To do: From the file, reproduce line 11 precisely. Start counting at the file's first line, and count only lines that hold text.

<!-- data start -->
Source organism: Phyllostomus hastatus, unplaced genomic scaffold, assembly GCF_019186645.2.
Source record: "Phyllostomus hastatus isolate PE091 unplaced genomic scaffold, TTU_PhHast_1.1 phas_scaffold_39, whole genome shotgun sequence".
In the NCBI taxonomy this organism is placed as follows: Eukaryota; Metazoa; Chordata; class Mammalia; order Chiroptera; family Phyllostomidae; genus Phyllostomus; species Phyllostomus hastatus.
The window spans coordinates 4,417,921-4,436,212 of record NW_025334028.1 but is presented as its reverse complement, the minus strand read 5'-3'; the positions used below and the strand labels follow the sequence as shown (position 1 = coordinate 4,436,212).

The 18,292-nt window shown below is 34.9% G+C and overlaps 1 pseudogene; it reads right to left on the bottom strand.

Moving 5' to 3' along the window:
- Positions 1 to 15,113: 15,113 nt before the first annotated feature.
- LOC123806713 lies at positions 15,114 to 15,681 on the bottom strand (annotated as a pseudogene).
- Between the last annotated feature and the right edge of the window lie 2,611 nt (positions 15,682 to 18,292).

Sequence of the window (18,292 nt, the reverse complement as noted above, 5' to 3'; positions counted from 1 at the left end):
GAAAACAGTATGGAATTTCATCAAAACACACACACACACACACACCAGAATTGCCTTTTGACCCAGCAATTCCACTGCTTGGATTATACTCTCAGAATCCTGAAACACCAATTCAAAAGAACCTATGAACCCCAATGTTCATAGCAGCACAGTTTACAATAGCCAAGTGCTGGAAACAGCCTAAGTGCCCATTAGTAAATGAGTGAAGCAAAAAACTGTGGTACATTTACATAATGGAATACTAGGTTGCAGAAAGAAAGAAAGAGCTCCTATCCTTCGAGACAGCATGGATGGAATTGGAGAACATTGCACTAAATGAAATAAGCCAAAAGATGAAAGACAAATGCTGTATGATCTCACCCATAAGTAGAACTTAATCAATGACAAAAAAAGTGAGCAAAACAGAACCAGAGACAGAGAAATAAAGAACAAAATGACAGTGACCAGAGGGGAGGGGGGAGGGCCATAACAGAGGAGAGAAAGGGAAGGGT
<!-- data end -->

GAAAACAGTATGGAATTTCATCAAAACACACACACACACACACACCAGAATTGCCTTTTGACCCAGCAATTCCACTGCTTGGATTATACTCTCAGAATCCTGAAACACCAATTCAAAAGAACCTATGAACCCCAATGTTCATAGCAGCACAGTTTACAATAGCCAAGTGCTGGAAACAGCCTAAGTGCCCATTAGTAAATGAGTGAAGCAAAAAACTGTGGTACATTTACATAATGGAATACTAGGTTGCAGAAAGAAAGAAAGAGCTCCTATCCTTCGAGACAGCATGGATGGAATTGGAGAACATTGCACTAAATGAAATAAGCCAAAAGATGAAAGACAAATGCTGTATGATCTCACCCATAAGTAGAACTTAATCAATGACAAAAAAAGTGAGCAAAACAGAACCAGAGACAGAGAAATAAAGAACAAAATGACAGTGACCAGAGGGGAGGGGGGAGGGCCATAACAGAGGAGAGAAAGGGAAGGGT